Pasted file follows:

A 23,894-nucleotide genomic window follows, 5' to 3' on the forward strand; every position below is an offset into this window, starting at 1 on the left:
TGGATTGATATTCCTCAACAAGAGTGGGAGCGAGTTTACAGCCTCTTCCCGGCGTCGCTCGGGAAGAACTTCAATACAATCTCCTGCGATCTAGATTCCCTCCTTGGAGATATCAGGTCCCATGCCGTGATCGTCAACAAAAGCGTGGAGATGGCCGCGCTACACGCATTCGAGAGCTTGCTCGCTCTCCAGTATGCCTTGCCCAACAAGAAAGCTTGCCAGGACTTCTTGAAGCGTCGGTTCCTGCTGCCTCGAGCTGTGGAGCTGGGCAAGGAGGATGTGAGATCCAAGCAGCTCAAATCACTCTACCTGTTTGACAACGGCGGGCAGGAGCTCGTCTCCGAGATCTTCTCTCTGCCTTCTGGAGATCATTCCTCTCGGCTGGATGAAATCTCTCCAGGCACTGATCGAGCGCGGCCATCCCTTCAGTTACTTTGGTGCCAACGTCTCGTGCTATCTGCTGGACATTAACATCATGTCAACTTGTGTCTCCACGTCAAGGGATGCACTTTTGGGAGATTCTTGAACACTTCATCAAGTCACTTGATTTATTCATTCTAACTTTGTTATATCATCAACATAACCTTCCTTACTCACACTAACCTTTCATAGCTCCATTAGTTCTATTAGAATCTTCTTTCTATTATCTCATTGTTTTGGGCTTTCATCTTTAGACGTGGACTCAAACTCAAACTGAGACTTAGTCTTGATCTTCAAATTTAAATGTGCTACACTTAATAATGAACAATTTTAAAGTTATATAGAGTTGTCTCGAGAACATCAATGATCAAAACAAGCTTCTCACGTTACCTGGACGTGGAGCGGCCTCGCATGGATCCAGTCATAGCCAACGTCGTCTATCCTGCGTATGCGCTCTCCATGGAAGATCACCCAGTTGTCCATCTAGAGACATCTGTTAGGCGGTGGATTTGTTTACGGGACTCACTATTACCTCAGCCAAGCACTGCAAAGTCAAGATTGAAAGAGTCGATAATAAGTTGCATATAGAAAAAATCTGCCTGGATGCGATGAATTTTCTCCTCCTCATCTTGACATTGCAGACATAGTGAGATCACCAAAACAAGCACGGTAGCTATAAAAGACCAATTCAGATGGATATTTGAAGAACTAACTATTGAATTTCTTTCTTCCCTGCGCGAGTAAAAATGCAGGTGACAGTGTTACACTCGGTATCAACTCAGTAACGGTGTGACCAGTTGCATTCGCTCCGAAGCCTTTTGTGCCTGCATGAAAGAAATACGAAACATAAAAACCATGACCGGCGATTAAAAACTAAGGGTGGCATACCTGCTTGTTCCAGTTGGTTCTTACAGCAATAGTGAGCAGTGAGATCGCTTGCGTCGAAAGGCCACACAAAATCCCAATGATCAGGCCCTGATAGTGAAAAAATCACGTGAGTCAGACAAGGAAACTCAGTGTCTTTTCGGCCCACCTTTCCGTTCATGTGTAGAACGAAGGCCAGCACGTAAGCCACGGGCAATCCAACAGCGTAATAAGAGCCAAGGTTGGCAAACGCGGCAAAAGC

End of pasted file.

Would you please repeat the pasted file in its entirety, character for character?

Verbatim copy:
A 23,894-nucleotide genomic window follows, 5' to 3' on the forward strand; every position below is an offset into this window, starting at 1 on the left:
TGGATTGATATTCCTCAACAAGAGTGGGAGCGAGTTTACAGCCTCTTCCCGGCGTCGCTCGGGAAGAACTTCAATACAATCTCCTGCGATCTAGATTCCCTCCTTGGAGATATCAGGTCCCATGCCGTGATCGTCAACAAAAGCGTGGAGATGGCCGCGCTACACGCATTCGAGAGCTTGCTCGCTCTCCAGTATGCCTTGCCCAACAAGAAAGCTTGCCAGGACTTCTTGAAGCGTCGGTTCCTGCTGCCTCGAGCTGTGGAGCTGGGCAAGGAGGATGTGAGATCCAAGCAGCTCAAATCACTCTACCTGTTTGACAACGGCGGGCAGGAGCTCGTCTCCGAGATCTTCTCTCTGCCTTCTGGAGATCATTCCTCTCGGCTGGATGAAATCTCTCCAGGCACTGATCGAGCGCGGCCATCCCTTCAGTTACTTTGGTGCCAACGTCTCGTGCTATCTGCTGGACATTAACATCATGTCAACTTGTGTCTCCACGTCAAGGGATGCACTTTTGGGAGATTCTTGAACACTTCATCAAGTCACTTGATTTATTCATTCTAACTTTGTTATATCATCAACATAACCTTCCTTACTCACACTAACCTTTCATAGCTCCATTAGTTCTATTAGAATCTTCTTTCTATTATCTCATTGTTTTGGGCTTTCATCTTTAGACGTGGACTCAAACTCAAACTGAGACTTAGTCTTGATCTTCAAATTTAAATGTGCTACACTTAATAATGAACAATTTTAAAGTTATATAGAGTTGTCTCGAGAACATCAATGATCAAAACAAGCTTCTCACGTTACCTGGACGTGGAGCGGCCTCGCATGGATCCAGTCATAGCCAACGTCGTCTATCCTGCGTATGCGCTCTCCATGGAAGATCACCCAGTTGTCCATCTAGAGACATCTGTTAGGCGGTGGATTTGTTTACGGGACTCACTATTACCTCAGCCAAGCACTGCAAAGTCAAGATTGAAAGAGTCGATAATAAGTTGCATATAGAAAAAATCTGCCTGGATGCGATGAATTTTCTCCTCCTCATCTTGACATTGCAGACATAGTGAGATCACCAAAACAAGCACGGTAGCTATAAAAGACCAATTCAGATGGATATTTGAAGAACTAACTATTGAATTTCTTTCTTCCCTGCGCGAGTAAAAATGCAGGTGACAGTGTTACACTCGGTATCAACTCAGTAACGGTGTGACCAGTTGCATTCGCTCCGAAGCCTTTTGTGCCTGCATGAAAGAAATACGAAACATAAAAACCATGACCGGCGATTAAAAACTAAGGGTGGCATACCTGCTTGTTCCAGTTGGTTCTTACAGCAATAGTGAGCAGTGAGATCGCTTGCGTCGAAAGGCCACACAAAATCCCAATGATCAGGCCCTGATAGTGAAAAAATCACGTGAGTCAGACAAGGAAACTCAGTGTCTTTTCGGCCCACCTTTCCGTTCATGTGTAGAACGAAGGCCAGCACGTAAGCCACGGGCAATCCAACAGCGTAATAAGAGCCAAGGTTGGCAAACGCGGCAAAAGC